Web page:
BIOFILMS FORMATION AND DEGRADATION: MOLECULAR AND CELLULAR MECHANISMS

DOI: https://doi.org/10.29296/24999490-2020-05-03

T.I. Khomyakova(1), M.N. Tereshin(2, R.S. Esipov2, A.D. Magomedova1, G.V. Kozlovskaya1, Yu.E. Kozlovsky1, Yu.N. Khomyakov3 1-Scientific Research Institute of Human Morphology, Tsyurupy str., 3, Moscow, 117418, Russian Federation; 2-M.M. Shemyakin and Yu. A. Ovchinnikov Institute of Bioorganic Chemistry, Miklukho-Maklaya str., 16/10, bld. 1, Moscow, 117437, Russian Federation; 3-Anti-Plague control center, Musorgskogo str., 4, Moscow, 127490, Russian Federation E-mail: [email protected]

Communities of microorganisms are a set of species that interact with each other and occupy the same niche where competitive or mutually beneficial relationships can occur. Biofilms are only one of many types of microbial communities, the study of which has become relevant in the last twenty years. A particular problem is the increase of antibiotic resistance of bacteria during their transition from a plankton lifestyle to a biofilm. The purpose of this review is to analyze current trends in the study of the mechanisms of biofilm formation, intercellular interaction in the formation of multicellular bacterial aggregates, primary adhesion, the relationship of bacteria in mature biofilms, the dispersion of them and distribution in the body. Data on the role of quorum sensing, G-proteins, and micro-RNA in the life cycle of biofilms are presented. The main components of the extracellular matrix are described at the molecular level, their production by microorganisms is presented. A separate chapter describes the results of the authors’ research on the development of effective probiotic bacteria capable to form biofilms on the walls of the colon mucosa. There is a proposed method for screening strains of potential probiotics as potential protectors and inhibitors of biofilm formation by competitive interaction with pathogens at the resulting adhesion sites.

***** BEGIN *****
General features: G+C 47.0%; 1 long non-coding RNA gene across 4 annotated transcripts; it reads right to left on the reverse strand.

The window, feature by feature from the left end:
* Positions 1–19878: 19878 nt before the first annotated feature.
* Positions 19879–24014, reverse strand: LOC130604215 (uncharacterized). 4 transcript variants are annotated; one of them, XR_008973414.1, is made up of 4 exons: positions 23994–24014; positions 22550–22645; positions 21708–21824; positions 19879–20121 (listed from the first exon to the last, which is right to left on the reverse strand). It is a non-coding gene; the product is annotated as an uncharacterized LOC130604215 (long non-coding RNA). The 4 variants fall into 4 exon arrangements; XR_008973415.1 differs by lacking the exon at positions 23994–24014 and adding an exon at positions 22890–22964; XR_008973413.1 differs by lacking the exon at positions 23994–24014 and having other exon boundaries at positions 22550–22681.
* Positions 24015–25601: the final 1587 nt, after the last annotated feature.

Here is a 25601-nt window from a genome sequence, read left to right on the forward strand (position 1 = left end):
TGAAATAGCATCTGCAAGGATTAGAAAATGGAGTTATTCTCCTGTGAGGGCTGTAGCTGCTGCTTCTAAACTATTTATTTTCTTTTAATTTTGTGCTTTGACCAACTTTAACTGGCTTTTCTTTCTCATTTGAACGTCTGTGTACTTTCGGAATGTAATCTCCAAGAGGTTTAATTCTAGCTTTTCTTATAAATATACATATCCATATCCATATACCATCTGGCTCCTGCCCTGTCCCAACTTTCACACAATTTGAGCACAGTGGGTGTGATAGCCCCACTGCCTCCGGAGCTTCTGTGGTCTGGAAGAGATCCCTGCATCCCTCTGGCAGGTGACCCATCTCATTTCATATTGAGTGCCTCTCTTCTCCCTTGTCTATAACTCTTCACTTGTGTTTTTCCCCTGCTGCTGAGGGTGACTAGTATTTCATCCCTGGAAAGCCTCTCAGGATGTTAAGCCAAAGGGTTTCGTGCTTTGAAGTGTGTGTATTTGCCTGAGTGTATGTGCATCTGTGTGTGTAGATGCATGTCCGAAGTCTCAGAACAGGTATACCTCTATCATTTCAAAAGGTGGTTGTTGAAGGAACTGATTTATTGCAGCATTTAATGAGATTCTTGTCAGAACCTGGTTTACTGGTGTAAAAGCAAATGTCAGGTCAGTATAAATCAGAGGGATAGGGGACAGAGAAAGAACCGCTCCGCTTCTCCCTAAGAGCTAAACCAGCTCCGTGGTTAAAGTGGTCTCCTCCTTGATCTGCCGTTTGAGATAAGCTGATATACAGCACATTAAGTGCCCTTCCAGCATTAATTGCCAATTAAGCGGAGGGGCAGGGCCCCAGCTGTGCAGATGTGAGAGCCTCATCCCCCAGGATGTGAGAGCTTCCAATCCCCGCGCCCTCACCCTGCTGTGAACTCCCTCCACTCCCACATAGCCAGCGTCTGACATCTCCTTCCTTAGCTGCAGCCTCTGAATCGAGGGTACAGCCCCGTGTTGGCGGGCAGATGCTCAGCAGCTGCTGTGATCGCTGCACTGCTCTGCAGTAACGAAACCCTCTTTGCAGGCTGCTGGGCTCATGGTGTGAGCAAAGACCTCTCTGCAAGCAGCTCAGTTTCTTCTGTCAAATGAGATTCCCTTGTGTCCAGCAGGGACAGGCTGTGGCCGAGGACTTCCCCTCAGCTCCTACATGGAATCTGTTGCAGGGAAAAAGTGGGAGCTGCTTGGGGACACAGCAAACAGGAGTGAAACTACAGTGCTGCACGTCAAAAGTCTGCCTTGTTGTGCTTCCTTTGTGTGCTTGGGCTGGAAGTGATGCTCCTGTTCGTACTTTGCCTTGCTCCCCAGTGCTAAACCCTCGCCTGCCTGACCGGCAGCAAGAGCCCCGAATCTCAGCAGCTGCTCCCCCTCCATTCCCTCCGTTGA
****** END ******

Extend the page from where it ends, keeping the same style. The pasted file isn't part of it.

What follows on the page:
Keywords: 
biofilm, probiotics, multicellular bacterial aggregates, extracellular matrix, G-proteins, bacterial microRNAs

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